Breaking a Marijuana Habit

It took me several years of weed-free living to realize the power it had over me.

Twelve marijuana dispensaries exist within a four-mile radius of my Los Angeles home. The stores are quirky and reek of weed-inspired names like The Coughy Shop, Gram Central Station, The Green Mile, Herbal Outfitters, Higher Path, Hollyweed, Pipe Dreams, The Growcery, The Pottery and Uncle Herb’s. Los Angeles has nearly 200 licensed marijuana dispensaries and more than 900 licensed sellers. At a fee of $4,233 per license, that’s quite a haul for the city.

In the 2020 election, four new states legalized marijuana. This brought the total number of weed-legal states to 15. Weed has never been easier and cheaper to purchase. Even with an overall tax rate above 30% (state excise tax + sales tax + cannabis tax), the average consumer cost for a gram of weed in California is $12.50. An eighth-gram (3.5 grams) is $37 while an ounce is $256.

When I stopped smoking weed in 1987, a dime bag (one gram) cost $10. An eighth cost $30. In those days, quality was not guaranteed. I once bought a baggy from a shady dealer before a Cheap Trick concert that turned out to be sage, marjoram and cumin. It didn’t get me high but made for a wonderful poultry seasoning.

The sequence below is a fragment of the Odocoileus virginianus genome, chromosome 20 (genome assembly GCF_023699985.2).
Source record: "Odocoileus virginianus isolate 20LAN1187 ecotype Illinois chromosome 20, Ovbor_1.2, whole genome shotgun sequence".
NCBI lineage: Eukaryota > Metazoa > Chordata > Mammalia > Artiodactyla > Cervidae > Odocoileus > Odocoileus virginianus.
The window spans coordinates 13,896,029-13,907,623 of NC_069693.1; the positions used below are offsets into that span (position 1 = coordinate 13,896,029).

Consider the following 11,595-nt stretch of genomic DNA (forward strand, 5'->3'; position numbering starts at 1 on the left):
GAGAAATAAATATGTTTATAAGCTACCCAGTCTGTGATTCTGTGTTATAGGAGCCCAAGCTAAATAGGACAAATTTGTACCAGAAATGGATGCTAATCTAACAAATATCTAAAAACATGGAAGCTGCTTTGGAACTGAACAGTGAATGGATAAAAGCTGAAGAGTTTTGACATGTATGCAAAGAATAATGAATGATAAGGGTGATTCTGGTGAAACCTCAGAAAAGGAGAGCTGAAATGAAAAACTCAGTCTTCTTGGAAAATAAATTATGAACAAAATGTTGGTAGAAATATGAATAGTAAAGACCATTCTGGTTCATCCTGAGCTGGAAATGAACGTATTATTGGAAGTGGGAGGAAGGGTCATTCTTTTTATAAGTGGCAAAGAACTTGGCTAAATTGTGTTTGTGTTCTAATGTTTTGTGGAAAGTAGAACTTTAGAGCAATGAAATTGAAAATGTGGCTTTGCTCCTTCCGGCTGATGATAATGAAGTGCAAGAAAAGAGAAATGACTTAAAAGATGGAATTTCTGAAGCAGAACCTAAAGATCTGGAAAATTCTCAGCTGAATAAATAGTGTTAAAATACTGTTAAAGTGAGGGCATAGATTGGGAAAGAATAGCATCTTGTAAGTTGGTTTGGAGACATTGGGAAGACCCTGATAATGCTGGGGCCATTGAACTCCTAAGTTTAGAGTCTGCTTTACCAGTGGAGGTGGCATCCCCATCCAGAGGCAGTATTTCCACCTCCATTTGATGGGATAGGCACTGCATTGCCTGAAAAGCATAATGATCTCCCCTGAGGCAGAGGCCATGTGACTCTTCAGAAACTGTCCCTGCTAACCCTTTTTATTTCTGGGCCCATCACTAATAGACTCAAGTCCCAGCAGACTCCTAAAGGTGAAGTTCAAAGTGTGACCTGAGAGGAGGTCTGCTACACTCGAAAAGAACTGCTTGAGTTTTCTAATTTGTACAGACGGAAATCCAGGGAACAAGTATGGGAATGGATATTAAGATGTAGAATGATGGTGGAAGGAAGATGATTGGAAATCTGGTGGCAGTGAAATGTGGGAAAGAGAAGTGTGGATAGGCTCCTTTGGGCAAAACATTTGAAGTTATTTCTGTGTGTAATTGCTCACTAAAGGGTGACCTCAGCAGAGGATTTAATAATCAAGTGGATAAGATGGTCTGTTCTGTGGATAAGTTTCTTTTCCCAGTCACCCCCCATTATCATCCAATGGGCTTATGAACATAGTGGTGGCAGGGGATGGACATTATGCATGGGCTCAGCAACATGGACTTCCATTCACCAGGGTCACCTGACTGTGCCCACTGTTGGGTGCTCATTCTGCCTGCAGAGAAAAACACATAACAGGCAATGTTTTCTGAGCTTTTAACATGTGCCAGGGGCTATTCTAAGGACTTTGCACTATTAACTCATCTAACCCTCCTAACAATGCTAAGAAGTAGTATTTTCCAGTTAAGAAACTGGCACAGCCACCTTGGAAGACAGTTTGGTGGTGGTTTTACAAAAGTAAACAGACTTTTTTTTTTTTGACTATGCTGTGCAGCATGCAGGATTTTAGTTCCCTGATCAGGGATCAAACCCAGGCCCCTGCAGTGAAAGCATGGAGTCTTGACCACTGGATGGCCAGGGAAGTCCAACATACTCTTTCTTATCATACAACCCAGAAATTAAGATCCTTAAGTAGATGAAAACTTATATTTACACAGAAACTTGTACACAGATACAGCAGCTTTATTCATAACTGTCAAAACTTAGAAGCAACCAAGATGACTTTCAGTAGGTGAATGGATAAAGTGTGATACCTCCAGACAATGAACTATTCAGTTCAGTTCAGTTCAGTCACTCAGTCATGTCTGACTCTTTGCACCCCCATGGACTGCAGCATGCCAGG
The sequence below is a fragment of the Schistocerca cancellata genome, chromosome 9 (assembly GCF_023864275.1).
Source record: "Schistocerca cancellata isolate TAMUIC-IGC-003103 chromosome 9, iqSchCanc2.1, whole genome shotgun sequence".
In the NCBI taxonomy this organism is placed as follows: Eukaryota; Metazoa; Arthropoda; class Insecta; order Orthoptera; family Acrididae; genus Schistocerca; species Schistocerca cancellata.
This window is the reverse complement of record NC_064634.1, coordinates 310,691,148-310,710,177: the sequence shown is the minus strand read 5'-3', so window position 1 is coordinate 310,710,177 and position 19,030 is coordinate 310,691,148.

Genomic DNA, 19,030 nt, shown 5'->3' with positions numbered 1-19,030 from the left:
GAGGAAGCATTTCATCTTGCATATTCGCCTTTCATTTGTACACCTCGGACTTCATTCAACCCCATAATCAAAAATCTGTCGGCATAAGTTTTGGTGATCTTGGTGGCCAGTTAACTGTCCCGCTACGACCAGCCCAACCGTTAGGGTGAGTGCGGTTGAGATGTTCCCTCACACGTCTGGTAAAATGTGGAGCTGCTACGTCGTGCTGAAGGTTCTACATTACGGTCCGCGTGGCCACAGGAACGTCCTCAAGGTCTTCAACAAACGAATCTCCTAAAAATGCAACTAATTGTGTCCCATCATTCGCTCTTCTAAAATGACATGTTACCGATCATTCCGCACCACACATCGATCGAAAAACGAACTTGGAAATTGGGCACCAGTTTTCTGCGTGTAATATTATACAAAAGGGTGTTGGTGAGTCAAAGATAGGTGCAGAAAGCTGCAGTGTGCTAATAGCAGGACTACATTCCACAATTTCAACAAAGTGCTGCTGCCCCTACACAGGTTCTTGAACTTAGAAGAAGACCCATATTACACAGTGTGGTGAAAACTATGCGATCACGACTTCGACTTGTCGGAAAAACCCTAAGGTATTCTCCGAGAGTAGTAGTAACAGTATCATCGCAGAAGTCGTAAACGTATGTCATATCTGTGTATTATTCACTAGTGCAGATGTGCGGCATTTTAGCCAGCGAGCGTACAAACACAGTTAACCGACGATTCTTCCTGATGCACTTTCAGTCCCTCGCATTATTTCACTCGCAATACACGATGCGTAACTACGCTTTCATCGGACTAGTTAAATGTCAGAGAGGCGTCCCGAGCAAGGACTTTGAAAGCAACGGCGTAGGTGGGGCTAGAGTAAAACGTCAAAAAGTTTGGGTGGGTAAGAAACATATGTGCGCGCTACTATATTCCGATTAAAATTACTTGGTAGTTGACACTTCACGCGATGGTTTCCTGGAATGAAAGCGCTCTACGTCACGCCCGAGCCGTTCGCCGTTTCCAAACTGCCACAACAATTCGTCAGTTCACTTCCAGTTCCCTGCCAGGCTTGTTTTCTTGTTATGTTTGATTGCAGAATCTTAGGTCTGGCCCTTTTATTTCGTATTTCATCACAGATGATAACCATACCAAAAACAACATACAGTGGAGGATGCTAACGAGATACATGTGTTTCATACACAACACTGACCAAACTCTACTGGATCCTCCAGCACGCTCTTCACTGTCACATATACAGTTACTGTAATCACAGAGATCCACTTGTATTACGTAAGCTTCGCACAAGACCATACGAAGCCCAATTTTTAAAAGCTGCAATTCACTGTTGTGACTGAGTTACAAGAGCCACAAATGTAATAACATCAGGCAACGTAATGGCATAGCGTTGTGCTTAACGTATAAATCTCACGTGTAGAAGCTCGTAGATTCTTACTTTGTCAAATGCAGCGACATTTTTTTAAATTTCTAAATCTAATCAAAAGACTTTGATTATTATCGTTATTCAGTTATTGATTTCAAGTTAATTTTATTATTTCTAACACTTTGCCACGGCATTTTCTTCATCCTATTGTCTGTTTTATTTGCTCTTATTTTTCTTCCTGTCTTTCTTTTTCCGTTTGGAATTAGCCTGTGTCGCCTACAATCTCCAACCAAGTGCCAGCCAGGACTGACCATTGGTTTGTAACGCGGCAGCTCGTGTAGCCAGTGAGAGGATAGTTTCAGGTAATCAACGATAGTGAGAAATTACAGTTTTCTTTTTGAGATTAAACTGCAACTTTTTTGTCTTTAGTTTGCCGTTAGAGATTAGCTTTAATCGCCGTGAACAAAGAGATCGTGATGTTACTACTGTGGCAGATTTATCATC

In the 80’s, buying weed was a risky undertaking. High schools were filled with narcs while undercover cops attended concerts, nightclubs and sporting events. When Ronald Reagan launched his war on drugs, prosecutors treated marijuana on par with heroin and cocaine. Harsh new drug policies were implemented and jails quickly filled with non-violent drug offenders. Los Angeles Police Chief Darryl Gates once said, “casual drug users should be taken out and shot.”